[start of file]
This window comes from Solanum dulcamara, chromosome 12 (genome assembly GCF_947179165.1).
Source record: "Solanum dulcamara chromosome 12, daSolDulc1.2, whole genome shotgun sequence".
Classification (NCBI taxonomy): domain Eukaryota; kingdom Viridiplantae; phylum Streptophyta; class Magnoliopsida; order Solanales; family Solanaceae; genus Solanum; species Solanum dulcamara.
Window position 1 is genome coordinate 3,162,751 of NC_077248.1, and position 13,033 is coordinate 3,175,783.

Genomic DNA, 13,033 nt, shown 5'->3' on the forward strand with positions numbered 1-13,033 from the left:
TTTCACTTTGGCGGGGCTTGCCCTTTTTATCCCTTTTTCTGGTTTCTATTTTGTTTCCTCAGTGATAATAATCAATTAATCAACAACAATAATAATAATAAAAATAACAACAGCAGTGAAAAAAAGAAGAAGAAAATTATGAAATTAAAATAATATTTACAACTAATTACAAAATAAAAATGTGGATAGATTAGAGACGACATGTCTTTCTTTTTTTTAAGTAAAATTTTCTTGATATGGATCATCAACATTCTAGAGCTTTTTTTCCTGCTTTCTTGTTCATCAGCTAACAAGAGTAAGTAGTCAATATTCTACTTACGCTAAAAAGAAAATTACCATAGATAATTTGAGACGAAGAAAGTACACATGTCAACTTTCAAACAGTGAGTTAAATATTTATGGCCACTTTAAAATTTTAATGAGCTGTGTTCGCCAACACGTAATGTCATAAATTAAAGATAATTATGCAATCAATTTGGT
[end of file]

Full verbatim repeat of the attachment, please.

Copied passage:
This window comes from Solanum dulcamara, chromosome 12 (genome assembly GCF_947179165.1).
Source record: "Solanum dulcamara chromosome 12, daSolDulc1.2, whole genome shotgun sequence".
Classification (NCBI taxonomy): domain Eukaryota; kingdom Viridiplantae; phylum Streptophyta; class Magnoliopsida; order Solanales; family Solanaceae; genus Solanum; species Solanum dulcamara.
Window position 1 is genome coordinate 3,162,751 of NC_077248.1, and position 13,033 is coordinate 3,175,783.

Genomic DNA, 13,033 nt, shown 5'->3' on the forward strand with positions numbered 1-13,033 from the left:
TTTCACTTTGGCGGGGCTTGCCCTTTTTATCCCTTTTTCTGGTTTCTATTTTGTTTCCTCAGTGATAATAATCAATTAATCAACAACAATAATAATAATAAAAATAACAACAGCAGTGAAAAAAAGAAGAAGAAAATTATGAAATTAAAATAATATTTACAACTAATTACAAAATAAAAATGTGGATAGATTAGAGACGACATGTCTTTCTTTTTTTTAAGTAAAATTTTCTTGATATGGATCATCAACATTCTAGAGCTTTTTTTCCTGCTTTCTTGTTCATCAGCTAACAAGAGTAAGTAGTCAATATTCTACTTACGCTAAAAAGAAAATTACCATAGATAATTTGAGACGAAGAAAGTACACATGTCAACTTTCAAACAGTGAGTTAAATATTTATGGCCACTTTAAAATTTTAATGAGCTGTGTTCGCCAACACGTAATGTCATAAATTAAAGATAATTATGCAATCAATTTGGT